Early History Of Etymological Approaches
In the 1st century AD,
Strabo suggested that its stem formed a name
previously borne by slaves: Greek Daos,
Latin Davus (-k- is a known
suffix in Indo-European ethnic names). In the 18th century, Grimm
proposed the Gothic dags or "day" that would give the meaning of
"light, brilliant". Yet dags belongs to the
Sanskrit word-root dah-,
and a derivation from Dah to Δάσαι "Daci" is difficult. In the
19th century, Tomaschek (1883) proposed the form "Dak", meaning those
who understand and can speak, by considering "Dak" as a derivation of
the root da("k" being a suffix); cf.
Sanskrit dasa, Bactrian daonha.
Tomaschek also proposed the form "Davus", meaning "members of the
clan/countryman" cf. Bactrian daqyu, danhu "canton".
A link between the
Proto-Indo-European language roots *dhe- meaning
"to set, place" and dheua → dava ("settlement") and Dhe-k → Daci
is supported by Russu (1967).
A possible connection with the Phrygian daos, meaning "wolf" was
suggested by Decev in 1957. The Phrygian meaning is supported by
Hesychius 's notes. This hypothesis has had a large diffusion due to
Mircea Eliade . In later times, some Roman auxiliaries
recruited from the Dacian area were referred to as
Phrygi . Moreover,
an endonym linked to wolves has been demonstrated or proposed for
other ancient Indo-European tribes, including the
Hyrcanians , and
Dahae . Scholars such as David Gordon
White have directly linked the
Dacians and the Dahae. The suggestion
that Daoi means wolf may also be supported by one of the Dacian
Dacian Draco , that prominently featured a wolf head.
The German linguist
Paul Kretschmer explained "daos" with the root
dhau, meaning to press, to gather, or to strangle (as wolves often use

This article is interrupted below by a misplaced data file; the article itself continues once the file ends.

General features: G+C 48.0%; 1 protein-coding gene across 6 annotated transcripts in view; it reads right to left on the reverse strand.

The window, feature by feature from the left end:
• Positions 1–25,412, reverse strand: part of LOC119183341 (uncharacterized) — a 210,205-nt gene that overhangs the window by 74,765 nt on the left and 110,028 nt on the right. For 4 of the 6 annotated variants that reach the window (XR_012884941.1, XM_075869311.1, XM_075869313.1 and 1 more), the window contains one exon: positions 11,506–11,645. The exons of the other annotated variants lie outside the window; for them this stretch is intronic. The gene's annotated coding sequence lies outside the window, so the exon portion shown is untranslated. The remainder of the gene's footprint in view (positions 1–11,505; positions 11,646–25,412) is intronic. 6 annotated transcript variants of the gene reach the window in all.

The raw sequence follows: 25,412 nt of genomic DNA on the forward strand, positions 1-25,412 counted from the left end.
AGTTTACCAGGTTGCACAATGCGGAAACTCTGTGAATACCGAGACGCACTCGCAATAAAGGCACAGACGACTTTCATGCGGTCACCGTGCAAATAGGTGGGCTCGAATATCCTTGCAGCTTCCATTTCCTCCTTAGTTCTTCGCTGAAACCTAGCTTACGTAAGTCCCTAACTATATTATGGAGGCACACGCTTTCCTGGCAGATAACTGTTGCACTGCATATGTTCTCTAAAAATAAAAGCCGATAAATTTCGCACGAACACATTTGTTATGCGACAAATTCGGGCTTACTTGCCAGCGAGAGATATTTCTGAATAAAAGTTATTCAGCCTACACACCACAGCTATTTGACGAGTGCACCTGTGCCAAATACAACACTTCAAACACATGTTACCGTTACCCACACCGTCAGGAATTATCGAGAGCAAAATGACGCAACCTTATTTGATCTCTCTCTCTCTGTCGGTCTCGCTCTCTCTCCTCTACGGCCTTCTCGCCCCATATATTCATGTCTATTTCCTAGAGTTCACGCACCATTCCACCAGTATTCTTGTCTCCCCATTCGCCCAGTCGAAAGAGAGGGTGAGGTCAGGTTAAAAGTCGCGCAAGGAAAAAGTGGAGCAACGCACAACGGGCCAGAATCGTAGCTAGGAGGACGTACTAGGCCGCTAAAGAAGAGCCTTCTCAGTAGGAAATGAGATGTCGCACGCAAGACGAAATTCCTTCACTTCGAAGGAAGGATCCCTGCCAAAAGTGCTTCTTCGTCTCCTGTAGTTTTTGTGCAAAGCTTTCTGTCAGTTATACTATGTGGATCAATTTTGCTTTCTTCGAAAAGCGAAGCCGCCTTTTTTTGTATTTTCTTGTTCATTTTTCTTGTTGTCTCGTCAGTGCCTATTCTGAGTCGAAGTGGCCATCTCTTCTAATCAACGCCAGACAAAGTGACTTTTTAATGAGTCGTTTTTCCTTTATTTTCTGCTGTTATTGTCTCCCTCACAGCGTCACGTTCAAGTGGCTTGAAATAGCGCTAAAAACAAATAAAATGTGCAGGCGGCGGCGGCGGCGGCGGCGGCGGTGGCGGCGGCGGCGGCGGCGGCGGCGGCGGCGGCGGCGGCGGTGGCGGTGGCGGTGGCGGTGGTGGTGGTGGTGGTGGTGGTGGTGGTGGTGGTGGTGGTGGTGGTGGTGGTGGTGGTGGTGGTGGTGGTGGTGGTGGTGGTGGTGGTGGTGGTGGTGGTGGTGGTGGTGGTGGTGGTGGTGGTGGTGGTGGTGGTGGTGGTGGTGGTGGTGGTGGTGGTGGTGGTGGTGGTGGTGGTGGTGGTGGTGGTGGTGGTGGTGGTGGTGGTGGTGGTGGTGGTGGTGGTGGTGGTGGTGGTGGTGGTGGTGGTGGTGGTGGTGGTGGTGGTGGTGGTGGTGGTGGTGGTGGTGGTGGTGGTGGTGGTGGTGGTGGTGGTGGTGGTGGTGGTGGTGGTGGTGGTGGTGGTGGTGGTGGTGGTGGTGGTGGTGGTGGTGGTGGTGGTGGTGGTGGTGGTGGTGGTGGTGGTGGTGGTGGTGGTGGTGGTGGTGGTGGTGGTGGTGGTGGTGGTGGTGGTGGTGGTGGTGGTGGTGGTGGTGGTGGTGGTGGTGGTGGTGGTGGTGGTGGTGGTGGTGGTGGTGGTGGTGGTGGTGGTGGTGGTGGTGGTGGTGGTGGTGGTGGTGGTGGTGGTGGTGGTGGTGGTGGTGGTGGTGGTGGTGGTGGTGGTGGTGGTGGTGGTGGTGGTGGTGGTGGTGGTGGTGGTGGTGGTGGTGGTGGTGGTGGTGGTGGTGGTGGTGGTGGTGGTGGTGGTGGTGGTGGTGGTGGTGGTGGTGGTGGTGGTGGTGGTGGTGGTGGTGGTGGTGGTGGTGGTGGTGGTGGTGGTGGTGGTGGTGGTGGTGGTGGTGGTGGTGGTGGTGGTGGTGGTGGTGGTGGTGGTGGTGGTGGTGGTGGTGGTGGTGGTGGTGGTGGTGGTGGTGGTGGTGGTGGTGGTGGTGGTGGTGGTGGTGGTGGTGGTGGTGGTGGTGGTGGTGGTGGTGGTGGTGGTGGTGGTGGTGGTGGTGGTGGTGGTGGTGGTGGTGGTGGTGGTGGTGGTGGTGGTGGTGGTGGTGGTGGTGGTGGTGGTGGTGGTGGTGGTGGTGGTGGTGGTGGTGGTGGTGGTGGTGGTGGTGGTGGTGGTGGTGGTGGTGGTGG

a neck bite to kill their prey). According to Romanian historian and
Alexandru Vulpe , the Dacian etymology explained by daos
(wolf) has little plausibility, as the draco was not unique to
Dacians, while the transformation of daos into dakos is phonetically
improbable. He thus dismisses it as folk etymology .
The form "Daus" or "Davus" could be also compared to a similar
ethnonym in Old Persian "Daos" and to a Phrygian deity also called
Dacian Draco as from
Mircea Eliade attempted, in his book From
Genghis Khan ,
to give a mythological foundation to an alleged special relation
Dacians and the wolves:
Dacians might have called themselves "wolves" or "ones the same
with wolves", suggesting religious significance.
Dacians draw their name from a god or a legendary ancestor who
appeared as a wolf.
Dacians had taken their name from a group of fugitive immigrants
arrived from other regions or from their own young outlaws, who acted
similarly to the wolves circling villages and living from looting. As
was the case in other societies, those young members of the community
went through an initiation, perhaps up to a year, during which they
lived as a "wolf". Comparatively, Hittite laws referred to fugitive
outlaws as "wolves".
* The existence of a ritual that provides one with the ability to
turn into a wolf. Such a transformation may be related either to